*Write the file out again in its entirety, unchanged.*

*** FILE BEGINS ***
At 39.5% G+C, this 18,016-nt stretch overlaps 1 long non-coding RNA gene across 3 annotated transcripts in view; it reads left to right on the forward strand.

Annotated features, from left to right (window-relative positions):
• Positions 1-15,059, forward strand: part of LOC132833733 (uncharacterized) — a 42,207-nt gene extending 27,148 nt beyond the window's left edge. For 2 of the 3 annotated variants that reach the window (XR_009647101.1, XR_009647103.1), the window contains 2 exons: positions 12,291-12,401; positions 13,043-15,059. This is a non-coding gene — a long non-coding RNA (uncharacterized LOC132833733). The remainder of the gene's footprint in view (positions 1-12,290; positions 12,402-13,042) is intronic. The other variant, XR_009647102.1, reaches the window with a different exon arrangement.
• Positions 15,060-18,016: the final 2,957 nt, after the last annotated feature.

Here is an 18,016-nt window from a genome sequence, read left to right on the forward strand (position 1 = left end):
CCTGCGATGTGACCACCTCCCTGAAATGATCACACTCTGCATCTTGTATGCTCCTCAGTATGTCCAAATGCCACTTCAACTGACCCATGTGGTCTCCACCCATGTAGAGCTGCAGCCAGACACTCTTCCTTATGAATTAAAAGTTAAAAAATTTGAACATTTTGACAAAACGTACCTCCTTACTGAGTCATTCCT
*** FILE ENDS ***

At 39.5% G+C, this 18,016-nt stretch overlaps 1 long non-coding RNA gene across 3 annotated transcripts in view; it reads left to right on the forward strand.

Annotated features, from left to right (window-relative positions):
• Positions 1-15,059, forward strand: part of LOC132833733 (uncharacterized) — a 42,207-nt gene extending 27,148 nt beyond the window's left edge. For 2 of the 3 annotated variants that reach the window (XR_009647101.1, XR_009647103.1), the window contains 2 exons: positions 12,291-12,401; positions 13,043-15,059. This is a non-coding gene — a long non-coding RNA (uncharacterized LOC132833733). The remainder of the gene's footprint in view (positions 1-12,290; positions 12,402-13,042) is intronic. The other variant, XR_009647102.1, reaches the window with a different exon arrangement.
• Positions 15,060-18,016: the final 2,957 nt, after the last annotated feature.

Here is an 18,016-nt window from a genome sequence, read left to right on the forward strand (position 1 = left end):
CCTGCGATGTGACCACCTCCCTGAAATGATCACACTCTGCATCTTGTATGCTCCTCAGTATGTCCAAATGCCACTTCAACTGACCCATGTGGTCTCCACCCATGTAGAGCTGCAGCCAGACACTCTTCCTTATGAATTAAAAGTTAAAAAATTTGAACATTTTGACAAAACGTACCTCCTTACTGAGTCATTCCT